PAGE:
New Zealand has unveiled its new national tourism strategy, designed to maximise the potential of the sector over the next 12 years.
The ‘Tourism 2025’ strategy, which was released this week at the Tourism Industry Association (TIA) Summit in Wellington, identifies the need for New Zealand’s tourism sector to “evolve and adapt” to take advantage of new opportunities. It focuses on five key areas:
Firstly, the need to “prioritise insight”, to enable the sector to track its own performance, which in turn would support the industry’s decision-making processes.
Secondly, the plan identified the need to increase the country’s air connectivity. Ninety-nine percent of New Zealand’s visitors arrive by air, and Tourism 2025 stressed the need for “profitable international and domestic connectivity”.
Thirdly, the plan urges the industry to target “high-value opportunities”, including source markets like China and sectors like international student family visits, which it said “remain a rich, largely untapped, source of value”.
Fourth, Tourism 2025 stressed the need to provide an “outstanding visitor experience”, which in turn would drive repeat visits and word-of-mouth recommendations.
And finally, the plan urged the industry to “focus on productivity for profit” – reducing seasonality issues and encouraging wider regional dispersal of visitors. In line with this, it identified the need to target new markets, such as cruise and MICE, which would improve productivity.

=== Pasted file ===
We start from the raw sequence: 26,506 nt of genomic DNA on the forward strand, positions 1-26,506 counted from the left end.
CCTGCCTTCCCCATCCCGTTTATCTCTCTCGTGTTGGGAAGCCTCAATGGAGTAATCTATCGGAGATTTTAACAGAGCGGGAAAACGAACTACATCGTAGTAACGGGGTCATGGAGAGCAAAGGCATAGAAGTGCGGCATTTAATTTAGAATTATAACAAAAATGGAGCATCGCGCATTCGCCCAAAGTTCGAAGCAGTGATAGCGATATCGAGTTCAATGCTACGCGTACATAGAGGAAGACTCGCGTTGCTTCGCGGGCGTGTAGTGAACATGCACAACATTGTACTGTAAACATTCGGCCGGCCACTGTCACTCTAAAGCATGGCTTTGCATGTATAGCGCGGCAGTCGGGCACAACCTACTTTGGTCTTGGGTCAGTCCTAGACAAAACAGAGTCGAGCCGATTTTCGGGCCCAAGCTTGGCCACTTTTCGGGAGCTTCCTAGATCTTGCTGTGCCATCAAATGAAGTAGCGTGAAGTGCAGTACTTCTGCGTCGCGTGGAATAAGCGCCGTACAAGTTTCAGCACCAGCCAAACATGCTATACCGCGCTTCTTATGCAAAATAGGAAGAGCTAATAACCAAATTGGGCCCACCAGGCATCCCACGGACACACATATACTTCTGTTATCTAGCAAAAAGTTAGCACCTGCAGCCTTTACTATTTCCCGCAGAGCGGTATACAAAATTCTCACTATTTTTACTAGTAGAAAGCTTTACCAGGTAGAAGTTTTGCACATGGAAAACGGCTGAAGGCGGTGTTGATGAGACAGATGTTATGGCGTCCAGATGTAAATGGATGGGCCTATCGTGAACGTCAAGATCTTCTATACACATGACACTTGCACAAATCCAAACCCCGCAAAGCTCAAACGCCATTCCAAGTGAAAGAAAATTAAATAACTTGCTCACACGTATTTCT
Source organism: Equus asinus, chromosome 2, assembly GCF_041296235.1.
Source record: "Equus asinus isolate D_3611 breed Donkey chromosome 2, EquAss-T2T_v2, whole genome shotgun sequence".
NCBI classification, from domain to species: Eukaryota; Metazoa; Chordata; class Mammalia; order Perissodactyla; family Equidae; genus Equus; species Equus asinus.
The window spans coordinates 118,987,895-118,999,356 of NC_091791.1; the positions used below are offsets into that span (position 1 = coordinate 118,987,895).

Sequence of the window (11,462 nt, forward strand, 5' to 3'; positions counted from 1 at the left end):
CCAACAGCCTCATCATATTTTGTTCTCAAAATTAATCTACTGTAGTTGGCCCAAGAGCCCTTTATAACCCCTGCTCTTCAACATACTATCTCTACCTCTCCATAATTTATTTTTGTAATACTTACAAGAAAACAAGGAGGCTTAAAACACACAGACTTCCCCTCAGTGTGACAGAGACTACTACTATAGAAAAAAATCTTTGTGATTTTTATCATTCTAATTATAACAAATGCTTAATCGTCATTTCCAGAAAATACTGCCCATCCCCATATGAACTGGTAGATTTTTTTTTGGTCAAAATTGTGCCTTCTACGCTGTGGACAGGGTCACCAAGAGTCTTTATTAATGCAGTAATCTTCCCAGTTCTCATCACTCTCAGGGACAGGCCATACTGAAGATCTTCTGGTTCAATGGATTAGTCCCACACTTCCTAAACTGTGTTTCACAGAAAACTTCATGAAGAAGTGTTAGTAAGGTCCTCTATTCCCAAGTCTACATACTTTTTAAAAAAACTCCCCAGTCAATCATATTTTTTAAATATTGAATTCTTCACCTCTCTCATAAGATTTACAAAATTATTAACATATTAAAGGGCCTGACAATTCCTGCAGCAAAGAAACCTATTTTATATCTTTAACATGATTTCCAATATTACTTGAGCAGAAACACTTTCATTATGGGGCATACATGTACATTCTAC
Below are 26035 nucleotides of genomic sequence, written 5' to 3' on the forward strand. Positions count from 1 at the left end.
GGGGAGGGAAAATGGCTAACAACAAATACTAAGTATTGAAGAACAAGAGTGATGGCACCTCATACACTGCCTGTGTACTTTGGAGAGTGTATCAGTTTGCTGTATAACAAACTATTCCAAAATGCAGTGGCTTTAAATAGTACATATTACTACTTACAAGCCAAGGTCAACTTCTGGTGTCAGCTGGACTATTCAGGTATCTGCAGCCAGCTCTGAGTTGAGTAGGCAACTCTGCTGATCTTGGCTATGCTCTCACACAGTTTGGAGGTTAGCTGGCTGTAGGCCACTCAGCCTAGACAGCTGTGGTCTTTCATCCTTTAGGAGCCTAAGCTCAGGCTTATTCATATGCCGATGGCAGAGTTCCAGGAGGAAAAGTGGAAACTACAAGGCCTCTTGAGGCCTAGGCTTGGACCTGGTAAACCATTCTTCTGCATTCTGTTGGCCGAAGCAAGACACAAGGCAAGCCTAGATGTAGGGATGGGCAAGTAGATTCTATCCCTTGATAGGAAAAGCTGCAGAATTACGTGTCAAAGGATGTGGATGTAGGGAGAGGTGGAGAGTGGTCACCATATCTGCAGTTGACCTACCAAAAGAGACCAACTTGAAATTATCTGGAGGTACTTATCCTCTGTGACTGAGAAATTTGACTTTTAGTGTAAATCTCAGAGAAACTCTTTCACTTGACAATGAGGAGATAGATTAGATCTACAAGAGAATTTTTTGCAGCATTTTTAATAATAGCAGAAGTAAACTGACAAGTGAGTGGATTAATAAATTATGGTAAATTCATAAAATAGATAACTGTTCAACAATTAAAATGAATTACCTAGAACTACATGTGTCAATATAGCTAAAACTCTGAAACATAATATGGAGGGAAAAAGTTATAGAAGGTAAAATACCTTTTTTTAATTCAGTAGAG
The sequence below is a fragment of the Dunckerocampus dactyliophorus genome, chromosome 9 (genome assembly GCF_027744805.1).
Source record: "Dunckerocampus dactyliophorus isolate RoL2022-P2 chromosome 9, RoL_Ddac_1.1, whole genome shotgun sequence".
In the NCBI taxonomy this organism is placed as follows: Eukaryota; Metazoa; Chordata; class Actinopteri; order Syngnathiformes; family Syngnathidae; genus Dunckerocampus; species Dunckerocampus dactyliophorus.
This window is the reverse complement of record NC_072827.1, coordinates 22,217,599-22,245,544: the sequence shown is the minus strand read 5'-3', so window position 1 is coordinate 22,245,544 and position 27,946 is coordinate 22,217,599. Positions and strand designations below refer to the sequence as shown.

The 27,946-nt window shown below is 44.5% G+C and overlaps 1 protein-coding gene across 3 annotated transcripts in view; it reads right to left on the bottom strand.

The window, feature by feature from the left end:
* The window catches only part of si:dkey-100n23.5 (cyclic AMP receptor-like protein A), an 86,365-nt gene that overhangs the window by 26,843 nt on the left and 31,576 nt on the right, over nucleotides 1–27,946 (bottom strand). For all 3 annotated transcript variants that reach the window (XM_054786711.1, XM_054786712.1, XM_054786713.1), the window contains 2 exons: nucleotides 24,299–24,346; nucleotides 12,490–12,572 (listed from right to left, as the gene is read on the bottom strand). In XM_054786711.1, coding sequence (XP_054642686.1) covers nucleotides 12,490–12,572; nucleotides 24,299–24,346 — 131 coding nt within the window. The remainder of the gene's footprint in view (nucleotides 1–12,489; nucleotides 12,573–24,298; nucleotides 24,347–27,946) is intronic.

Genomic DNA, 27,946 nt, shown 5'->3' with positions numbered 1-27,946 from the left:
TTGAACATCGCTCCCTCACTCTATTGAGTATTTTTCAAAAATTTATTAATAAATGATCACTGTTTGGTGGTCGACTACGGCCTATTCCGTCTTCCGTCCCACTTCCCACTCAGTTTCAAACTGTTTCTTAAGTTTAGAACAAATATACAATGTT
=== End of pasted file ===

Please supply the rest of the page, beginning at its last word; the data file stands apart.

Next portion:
“There is no single solution to growing the value New Zealand gets from tourism. But in developing Tourism 2025 over the last six months we have found a range of areas where there are significant opportunities for the industry to increase its value and its profitability,” said TIA’s chief executive, Martin Snedden.
“Tourism 2025 has a firm focus on value growth – growing yield, profitability and return on investment. We are developing a range of initiatives, some for immediate action and some for longer-term implementation, that will allow the industry to seize the opportunities available,” he added.
Tourism New Zealand welcomed the plan, which it said would help the country achieve “long-term, enduring, value-based growth”.
“Change in this industry is constant and as a collective, we need to be constantly re-visiting and re-evaluating what we are doing in order to adapt,” said the tourism board’s chief executive, Kevin Bowler. “This framework… provide[s] the ‘big picture’ thinking that the whole industry can come in behind.”